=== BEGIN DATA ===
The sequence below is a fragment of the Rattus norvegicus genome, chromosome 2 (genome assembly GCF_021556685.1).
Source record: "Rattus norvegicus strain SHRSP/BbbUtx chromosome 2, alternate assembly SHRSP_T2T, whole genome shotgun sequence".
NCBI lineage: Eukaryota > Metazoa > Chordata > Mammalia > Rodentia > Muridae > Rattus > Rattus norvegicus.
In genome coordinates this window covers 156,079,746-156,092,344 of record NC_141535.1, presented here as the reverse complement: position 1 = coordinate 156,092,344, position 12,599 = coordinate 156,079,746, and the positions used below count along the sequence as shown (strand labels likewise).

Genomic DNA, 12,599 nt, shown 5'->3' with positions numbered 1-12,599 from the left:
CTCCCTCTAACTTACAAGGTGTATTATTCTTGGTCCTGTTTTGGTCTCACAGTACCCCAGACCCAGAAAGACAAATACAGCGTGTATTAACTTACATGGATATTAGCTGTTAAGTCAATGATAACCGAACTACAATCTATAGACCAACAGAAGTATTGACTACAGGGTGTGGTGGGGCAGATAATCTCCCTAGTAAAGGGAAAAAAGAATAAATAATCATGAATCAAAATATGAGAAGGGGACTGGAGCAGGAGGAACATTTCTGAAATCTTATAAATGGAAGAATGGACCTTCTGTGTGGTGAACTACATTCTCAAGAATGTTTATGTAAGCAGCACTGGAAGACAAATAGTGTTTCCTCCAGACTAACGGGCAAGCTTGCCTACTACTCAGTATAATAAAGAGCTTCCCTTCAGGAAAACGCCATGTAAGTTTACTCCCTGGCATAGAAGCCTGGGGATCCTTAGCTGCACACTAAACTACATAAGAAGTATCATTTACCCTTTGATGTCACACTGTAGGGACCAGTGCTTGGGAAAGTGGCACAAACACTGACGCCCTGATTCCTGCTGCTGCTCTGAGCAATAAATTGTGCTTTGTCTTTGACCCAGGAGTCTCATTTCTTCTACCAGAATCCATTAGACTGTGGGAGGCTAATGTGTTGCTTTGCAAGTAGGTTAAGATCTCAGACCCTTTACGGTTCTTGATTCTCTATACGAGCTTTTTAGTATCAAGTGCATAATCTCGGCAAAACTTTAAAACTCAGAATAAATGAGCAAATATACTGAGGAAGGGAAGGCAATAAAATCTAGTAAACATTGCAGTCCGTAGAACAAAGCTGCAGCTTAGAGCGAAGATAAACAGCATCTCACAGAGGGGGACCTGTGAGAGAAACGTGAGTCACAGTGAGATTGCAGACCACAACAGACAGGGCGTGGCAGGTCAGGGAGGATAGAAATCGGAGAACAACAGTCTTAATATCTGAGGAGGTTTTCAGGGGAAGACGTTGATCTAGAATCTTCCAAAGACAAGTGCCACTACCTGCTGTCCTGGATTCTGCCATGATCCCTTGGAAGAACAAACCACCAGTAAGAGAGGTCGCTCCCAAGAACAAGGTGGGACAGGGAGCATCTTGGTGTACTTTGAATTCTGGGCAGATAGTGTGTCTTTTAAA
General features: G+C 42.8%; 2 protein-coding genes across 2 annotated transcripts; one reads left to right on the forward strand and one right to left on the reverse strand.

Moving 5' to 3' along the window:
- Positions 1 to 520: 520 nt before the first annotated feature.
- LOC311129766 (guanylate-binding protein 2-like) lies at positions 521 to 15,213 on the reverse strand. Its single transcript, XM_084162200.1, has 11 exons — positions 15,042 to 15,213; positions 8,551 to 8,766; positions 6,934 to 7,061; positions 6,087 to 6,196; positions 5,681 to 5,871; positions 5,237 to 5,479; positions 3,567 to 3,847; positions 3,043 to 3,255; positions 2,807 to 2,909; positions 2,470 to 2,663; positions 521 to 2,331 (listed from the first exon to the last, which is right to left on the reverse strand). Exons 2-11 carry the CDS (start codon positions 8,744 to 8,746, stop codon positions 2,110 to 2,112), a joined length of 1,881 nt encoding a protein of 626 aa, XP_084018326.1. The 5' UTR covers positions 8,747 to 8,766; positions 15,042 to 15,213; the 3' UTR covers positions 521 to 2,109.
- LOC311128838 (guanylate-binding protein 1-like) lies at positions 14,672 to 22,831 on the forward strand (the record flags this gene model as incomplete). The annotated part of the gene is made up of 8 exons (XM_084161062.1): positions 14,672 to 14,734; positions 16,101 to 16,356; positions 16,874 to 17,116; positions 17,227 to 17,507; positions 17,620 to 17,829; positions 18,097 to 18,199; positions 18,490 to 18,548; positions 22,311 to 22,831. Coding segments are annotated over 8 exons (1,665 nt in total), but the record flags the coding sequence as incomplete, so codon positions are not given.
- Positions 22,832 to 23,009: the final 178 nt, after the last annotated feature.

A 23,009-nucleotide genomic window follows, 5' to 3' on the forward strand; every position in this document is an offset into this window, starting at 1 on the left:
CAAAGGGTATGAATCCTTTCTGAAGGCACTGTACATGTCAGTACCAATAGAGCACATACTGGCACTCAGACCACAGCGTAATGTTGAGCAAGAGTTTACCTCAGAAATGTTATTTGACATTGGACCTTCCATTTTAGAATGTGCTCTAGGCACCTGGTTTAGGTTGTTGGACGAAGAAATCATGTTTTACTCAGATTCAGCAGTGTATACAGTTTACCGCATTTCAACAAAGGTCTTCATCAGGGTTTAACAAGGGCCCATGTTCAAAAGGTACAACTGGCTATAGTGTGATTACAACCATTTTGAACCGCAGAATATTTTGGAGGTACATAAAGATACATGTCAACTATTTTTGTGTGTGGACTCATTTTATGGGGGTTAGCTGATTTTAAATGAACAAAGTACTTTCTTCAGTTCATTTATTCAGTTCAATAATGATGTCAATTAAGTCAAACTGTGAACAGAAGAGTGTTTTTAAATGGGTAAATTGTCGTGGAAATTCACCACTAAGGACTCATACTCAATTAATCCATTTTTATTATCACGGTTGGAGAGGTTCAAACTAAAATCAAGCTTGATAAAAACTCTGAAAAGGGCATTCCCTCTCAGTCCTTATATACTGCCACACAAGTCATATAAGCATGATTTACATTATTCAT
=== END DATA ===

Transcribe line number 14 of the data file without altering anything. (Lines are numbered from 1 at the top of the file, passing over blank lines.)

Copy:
CAAAGGGTATGAATCCTTTCTGAAGGCACTGTACATGTCAGTACCAATAGAGCACATACTGGCACTCAGACCACAGCGTAATGTTGAGCAAGAGTTTACCTCAGAAATGTTATTTGACATTGGACCTTCCATTTTAGAATGTGCTCTAGGCACCTGGTTTAGGTTGTTGGACGAAGAAATCATGTTTTACTCAGATTCAGCAGTGTATACAGTTTACCGCATTTCAACAAAGGTCTTCATCAGGGTTTAACAAGGGCCCATGTTCAAAAGGTACAACTGGCTATAGTGTGATTACAACCATTTTGAACCGCAGAATATTTTGGAGGTACATAAAGATACATGTCAACTATTTTTGTGTGTGGACTCATTTTATGGGGGTTAGCTGATTTTAAATGAACAAAGTACTTTCTTCAGTTCATTTATTCAGTTCAATAATGATGTCAATTAAGTCAAACTGTGAACAGAAGAGTGTTTTTAAATGGGTAAATTGTCGTGGAAATTCACCACTAAGGACTCATACTCAATTAATCCATTTTTATTATCACGGTTGGAGAGGTTCAAACTAAAATCAAGCTTGATAAAAACTCTGAAAAGGGCATTCCCTCTCAGTCCTTATATACTGCCACACAAGTCATATAAGCATGATTTACATTATTCAT